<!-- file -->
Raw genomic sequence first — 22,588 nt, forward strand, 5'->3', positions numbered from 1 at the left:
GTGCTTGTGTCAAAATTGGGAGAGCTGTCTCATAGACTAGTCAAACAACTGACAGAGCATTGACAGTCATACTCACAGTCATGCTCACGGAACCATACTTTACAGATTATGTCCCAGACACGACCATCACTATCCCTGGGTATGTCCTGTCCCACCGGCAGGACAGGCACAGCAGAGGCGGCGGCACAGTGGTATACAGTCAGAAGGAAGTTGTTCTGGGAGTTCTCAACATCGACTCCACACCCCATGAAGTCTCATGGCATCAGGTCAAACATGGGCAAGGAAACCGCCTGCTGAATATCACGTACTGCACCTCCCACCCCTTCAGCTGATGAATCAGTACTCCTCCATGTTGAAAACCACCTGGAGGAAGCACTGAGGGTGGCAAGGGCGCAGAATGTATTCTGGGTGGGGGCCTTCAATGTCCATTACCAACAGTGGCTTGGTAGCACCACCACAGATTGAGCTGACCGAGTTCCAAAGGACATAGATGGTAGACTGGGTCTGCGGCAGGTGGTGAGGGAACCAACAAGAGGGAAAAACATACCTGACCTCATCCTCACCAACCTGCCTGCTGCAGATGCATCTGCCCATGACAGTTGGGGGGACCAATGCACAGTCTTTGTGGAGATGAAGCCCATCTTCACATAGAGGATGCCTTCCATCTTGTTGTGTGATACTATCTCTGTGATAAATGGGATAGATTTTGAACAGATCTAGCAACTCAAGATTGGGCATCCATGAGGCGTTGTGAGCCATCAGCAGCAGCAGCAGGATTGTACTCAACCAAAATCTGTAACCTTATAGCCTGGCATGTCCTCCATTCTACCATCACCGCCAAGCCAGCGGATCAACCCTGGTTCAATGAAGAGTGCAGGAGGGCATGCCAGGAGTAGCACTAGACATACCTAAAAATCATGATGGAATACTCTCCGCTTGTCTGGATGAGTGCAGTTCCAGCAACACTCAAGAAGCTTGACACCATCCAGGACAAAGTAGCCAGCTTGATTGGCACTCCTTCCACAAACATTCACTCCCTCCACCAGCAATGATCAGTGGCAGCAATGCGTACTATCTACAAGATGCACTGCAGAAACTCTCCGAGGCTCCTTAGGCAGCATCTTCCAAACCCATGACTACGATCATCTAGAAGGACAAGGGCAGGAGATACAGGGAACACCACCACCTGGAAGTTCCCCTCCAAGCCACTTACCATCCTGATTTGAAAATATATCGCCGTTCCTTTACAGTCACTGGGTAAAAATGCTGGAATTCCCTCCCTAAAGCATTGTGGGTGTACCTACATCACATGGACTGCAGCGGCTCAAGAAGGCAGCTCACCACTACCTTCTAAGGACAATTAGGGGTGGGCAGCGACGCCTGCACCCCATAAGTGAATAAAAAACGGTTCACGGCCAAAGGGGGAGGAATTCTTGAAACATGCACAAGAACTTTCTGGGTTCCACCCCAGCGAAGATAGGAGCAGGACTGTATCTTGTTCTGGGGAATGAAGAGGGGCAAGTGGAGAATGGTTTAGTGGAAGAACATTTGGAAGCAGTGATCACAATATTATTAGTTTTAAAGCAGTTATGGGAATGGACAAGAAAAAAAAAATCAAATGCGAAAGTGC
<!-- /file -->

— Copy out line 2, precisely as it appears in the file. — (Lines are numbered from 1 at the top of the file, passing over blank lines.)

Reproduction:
GTGCTTGTGTCAAAATTGGGAGAGCTGTCTCATAGACTAGTCAAACAACTGACAGAGCATTGACAGTCATACTCACAGTCATGCTCACGGAACCATACTTTACAGATTATGTCCCAGACACGACCATCACTATCCCTGGGTATGTCCTGTCCCACCGGCAGGACAGGCACAGCAGAGGCGGCGGCACAGTGGTATACAGTCAGAAGGAAGTTGTTCTGGGAGTTCTCAACATCGACTCCACACCCCATGAAGTCTCATGGCATCAGGTCAAACATGGGCAAGGAAACCGCCTGCTGAATATCACGTACTGCACCTCCCACCCCTTCAGCTGATGAATCAGTACTCCTCCATGTTGAAAACCACCTGGAGGAAGCACTGAGGGTGGCAAGGGCGCAGAATGTATTCTGGGTGGGGGCCTTCAATGTCCATTACCAACAGTGGCTTGGTAGCACCACCACAGATTGAGCTGACCGAGTTCCAAAGGACATAGATGGTAGACTGGGTCTGCGGCAGGTGGTGAGGGAACCAACAAGAGGGAAAAACATACCTGACCTCATCCTCACCAACCTGCCTGCTGCAGATGCATCTGCCCATGACAGTTGGGGGGACCAATGCACAGTCTTTGTGGAGATGAAGCCCATCTTCACATAGAGGATGCCTTCCATCTTGTTGTGTGATACTATCTCTGTGATAAATGGGATAGATTTTGAACAGATCTAGCAACTCAAGATTGGGCATCCATGAGGCGTTGTGAGCCATCAGCAGCAGCAGCAGGATTGTACTCAACCAAAATCTGTAACCTTATAGCCTGGCATGTCCTCCATTCTACCATCACCGCCAAGCCAGCGGATCAACCCTGGTTCAATGAAGAGTGCAGGAGGGCATGCCAGGAGTAGCACTAGACATACCTAAAAATCATGATGGAATACTCTCCGCTTGTCTGGATGAGTGCAGTTCCAGCAACACTCAAGAAGCTTGACACCATCCAGGACAAAGTAGCCAGCTTGATTGGCACTCCTTCCACAAACATTCACTCCCTCCACCAGCAATGATCAGTGGCAGCAATGCGTACTATCTACAAGATGCACTGCAGAAACTCTCCGAGGCTCCTTAGGCAGCATCTTCCAAACCCATGACTACGATCATCTAGAAGGACAAGGGCAGGAGATACAGGGAACACCACCACCTGGAAGTTCCCCTCCAAGCCACTTACCATCCTGATTTGAAAATATATCGCCGTTCCTTTACAGTCACTGGGTAAAAATGCTGGAATTCCCTCCCTAAAGCATTGTGGGTGTACCTACATCACATGGACTGCAGCGGCTCAAGAAGGCAGCTCACCACTACCTTCTAAGGACAATTAGGGGTGGGCAGCGACGCCTGCACCCCATAAGTGAATAAAAAACGGTTCACGGCCAAAGGGGGAGGAATTCTTGAAACATGCACAAGAACTTTCTGGGTTCCACCCCAGCGAAGATAGGAGCAGGACTGTATCTTGTTCTGGGGAATGAAGAGGGGCAAGTGGAGAATGGTTTAGTGGAAGAACATTTGGAAGCAGTGATCACAATATTATTAGTTTTAAAGCAGTTATGGGAATGGACAAGAAAAAAAAAATCAAATGCGAAAGTGC